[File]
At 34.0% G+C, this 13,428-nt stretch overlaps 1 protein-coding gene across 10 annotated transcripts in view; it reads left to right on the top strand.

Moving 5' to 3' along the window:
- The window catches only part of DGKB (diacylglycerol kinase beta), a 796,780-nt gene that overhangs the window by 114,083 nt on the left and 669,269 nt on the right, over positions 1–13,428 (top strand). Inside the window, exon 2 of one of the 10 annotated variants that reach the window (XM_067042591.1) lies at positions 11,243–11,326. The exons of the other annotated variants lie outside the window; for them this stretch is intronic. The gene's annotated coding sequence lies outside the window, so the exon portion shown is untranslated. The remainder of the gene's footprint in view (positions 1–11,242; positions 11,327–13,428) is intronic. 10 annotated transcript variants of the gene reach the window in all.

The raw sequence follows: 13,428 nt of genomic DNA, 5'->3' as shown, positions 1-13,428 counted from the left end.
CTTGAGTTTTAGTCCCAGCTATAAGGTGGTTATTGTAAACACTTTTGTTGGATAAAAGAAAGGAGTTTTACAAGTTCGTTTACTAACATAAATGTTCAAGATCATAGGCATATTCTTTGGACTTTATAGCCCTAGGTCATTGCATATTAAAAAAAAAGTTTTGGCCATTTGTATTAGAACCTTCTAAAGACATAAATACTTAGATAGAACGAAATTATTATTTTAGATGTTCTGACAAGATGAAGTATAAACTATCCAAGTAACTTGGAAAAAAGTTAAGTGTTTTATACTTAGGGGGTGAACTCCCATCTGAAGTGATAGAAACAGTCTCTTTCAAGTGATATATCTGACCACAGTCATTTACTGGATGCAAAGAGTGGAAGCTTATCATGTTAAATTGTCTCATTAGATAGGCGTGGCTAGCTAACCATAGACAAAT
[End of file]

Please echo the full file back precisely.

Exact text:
At 34.0% G+C, this 13,428-nt stretch overlaps 1 protein-coding gene across 10 annotated transcripts in view; it reads left to right on the top strand.

Moving 5' to 3' along the window:
- The window catches only part of DGKB (diacylglycerol kinase beta), a 796,780-nt gene that overhangs the window by 114,083 nt on the left and 669,269 nt on the right, over positions 1–13,428 (top strand). Inside the window, exon 2 of one of the 10 annotated variants that reach the window (XM_067042591.1) lies at positions 11,243–11,326. The exons of the other annotated variants lie outside the window; for them this stretch is intronic. The gene's annotated coding sequence lies outside the window, so the exon portion shown is untranslated. The remainder of the gene's footprint in view (positions 1–11,242; positions 11,327–13,428) is intronic. 10 annotated transcript variants of the gene reach the window in all.

The raw sequence follows: 13,428 nt of genomic DNA, 5'->3' as shown, positions 1-13,428 counted from the left end.
CTTGAGTTTTAGTCCCAGCTATAAGGTGGTTATTGTAAACACTTTTGTTGGATAAAAGAAAGGAGTTTTACAAGTTCGTTTACTAACATAAATGTTCAAGATCATAGGCATATTCTTTGGACTTTATAGCCCTAGGTCATTGCATATTAAAAAAAAAGTTTTGGCCATTTGTATTAGAACCTTCTAAAGACATAAATACTTAGATAGAACGAAATTATTATTTTAGATGTTCTGACAAGATGAAGTATAAACTATCCAAGTAACTTGGAAAAAAGTTAAGTGTTTTATACTTAGGGGGTGAACTCCCATCTGAAGTGATAGAAACAGTCTCTTTCAAGTGATATATCTGACCACAGTCATTTACTGGATGCAAAGAGTGGAAGCTTATCATGTTAAATTGTCTCATTAGATAGGCGTGGCTAGCTAACCATAGACAAAT